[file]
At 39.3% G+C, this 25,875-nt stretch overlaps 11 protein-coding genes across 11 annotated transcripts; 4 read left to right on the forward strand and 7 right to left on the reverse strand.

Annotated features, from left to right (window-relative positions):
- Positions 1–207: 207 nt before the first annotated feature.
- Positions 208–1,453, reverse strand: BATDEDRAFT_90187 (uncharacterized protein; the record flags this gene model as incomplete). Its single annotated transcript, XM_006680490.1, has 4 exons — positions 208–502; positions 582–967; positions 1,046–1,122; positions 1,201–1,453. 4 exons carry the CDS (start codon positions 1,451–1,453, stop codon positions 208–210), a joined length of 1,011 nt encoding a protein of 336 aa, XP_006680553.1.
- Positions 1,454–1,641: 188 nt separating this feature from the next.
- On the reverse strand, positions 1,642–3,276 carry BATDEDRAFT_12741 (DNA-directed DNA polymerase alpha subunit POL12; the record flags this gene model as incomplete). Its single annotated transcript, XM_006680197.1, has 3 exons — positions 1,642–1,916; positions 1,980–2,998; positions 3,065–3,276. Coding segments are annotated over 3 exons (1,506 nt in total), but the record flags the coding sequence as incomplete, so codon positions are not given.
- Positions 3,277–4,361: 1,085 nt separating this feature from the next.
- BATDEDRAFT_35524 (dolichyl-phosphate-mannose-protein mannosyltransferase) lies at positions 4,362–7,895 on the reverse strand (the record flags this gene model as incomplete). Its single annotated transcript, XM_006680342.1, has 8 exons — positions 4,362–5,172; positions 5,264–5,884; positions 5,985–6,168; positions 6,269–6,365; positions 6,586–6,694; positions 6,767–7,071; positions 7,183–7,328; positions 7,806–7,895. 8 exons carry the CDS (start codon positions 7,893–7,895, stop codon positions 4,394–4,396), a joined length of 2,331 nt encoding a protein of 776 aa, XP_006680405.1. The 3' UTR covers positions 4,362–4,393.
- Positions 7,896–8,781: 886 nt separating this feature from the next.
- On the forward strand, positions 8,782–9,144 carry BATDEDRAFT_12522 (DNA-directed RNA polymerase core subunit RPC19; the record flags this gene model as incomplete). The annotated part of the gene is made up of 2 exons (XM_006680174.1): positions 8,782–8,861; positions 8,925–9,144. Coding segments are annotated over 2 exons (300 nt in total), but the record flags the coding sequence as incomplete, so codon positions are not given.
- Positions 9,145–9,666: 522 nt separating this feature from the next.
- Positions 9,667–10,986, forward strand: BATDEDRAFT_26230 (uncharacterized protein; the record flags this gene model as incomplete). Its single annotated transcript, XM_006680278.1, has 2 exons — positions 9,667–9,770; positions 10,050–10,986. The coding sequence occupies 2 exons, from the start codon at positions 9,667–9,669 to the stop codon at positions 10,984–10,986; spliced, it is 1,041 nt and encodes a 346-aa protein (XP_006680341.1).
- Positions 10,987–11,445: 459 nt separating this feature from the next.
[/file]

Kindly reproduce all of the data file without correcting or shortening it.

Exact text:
At 39.3% G+C, this 25,875-nt stretch overlaps 11 protein-coding genes across 11 annotated transcripts; 4 read left to right on the forward strand and 7 right to left on the reverse strand.

Annotated features, from left to right (window-relative positions):
- Positions 1–207: 207 nt before the first annotated feature.
- Positions 208–1,453, reverse strand: BATDEDRAFT_90187 (uncharacterized protein; the record flags this gene model as incomplete). Its single annotated transcript, XM_006680490.1, has 4 exons — positions 208–502; positions 582–967; positions 1,046–1,122; positions 1,201–1,453. 4 exons carry the CDS (start codon positions 1,451–1,453, stop codon positions 208–210), a joined length of 1,011 nt encoding a protein of 336 aa, XP_006680553.1.
- Positions 1,454–1,641: 188 nt separating this feature from the next.
- On the reverse strand, positions 1,642–3,276 carry BATDEDRAFT_12741 (DNA-directed DNA polymerase alpha subunit POL12; the record flags this gene model as incomplete). Its single annotated transcript, XM_006680197.1, has 3 exons — positions 1,642–1,916; positions 1,980–2,998; positions 3,065–3,276. Coding segments are annotated over 3 exons (1,506 nt in total), but the record flags the coding sequence as incomplete, so codon positions are not given.
- Positions 3,277–4,361: 1,085 nt separating this feature from the next.
- BATDEDRAFT_35524 (dolichyl-phosphate-mannose-protein mannosyltransferase) lies at positions 4,362–7,895 on the reverse strand (the record flags this gene model as incomplete). Its single annotated transcript, XM_006680342.1, has 8 exons — positions 4,362–5,172; positions 5,264–5,884; positions 5,985–6,168; positions 6,269–6,365; positions 6,586–6,694; positions 6,767–7,071; positions 7,183–7,328; positions 7,806–7,895. 8 exons carry the CDS (start codon positions 7,893–7,895, stop codon positions 4,394–4,396), a joined length of 2,331 nt encoding a protein of 776 aa, XP_006680405.1. The 3' UTR covers positions 4,362–4,393.
- Positions 7,896–8,781: 886 nt separating this feature from the next.
- On the forward strand, positions 8,782–9,144 carry BATDEDRAFT_12522 (DNA-directed RNA polymerase core subunit RPC19; the record flags this gene model as incomplete). The annotated part of the gene is made up of 2 exons (XM_006680174.1): positions 8,782–8,861; positions 8,925–9,144. Coding segments are annotated over 2 exons (300 nt in total), but the record flags the coding sequence as incomplete, so codon positions are not given.
- Positions 9,145–9,666: 522 nt separating this feature from the next.
- Positions 9,667–10,986, forward strand: BATDEDRAFT_26230 (uncharacterized protein; the record flags this gene model as incomplete). Its single annotated transcript, XM_006680278.1, has 2 exons — positions 9,667–9,770; positions 10,050–10,986. The coding sequence occupies 2 exons, from the start codon at positions 9,667–9,669 to the stop codon at positions 10,984–10,986; spliced, it is 1,041 nt and encodes a 346-aa protein (XP_006680341.1).
- Positions 10,987–11,445: 459 nt separating this feature from the next.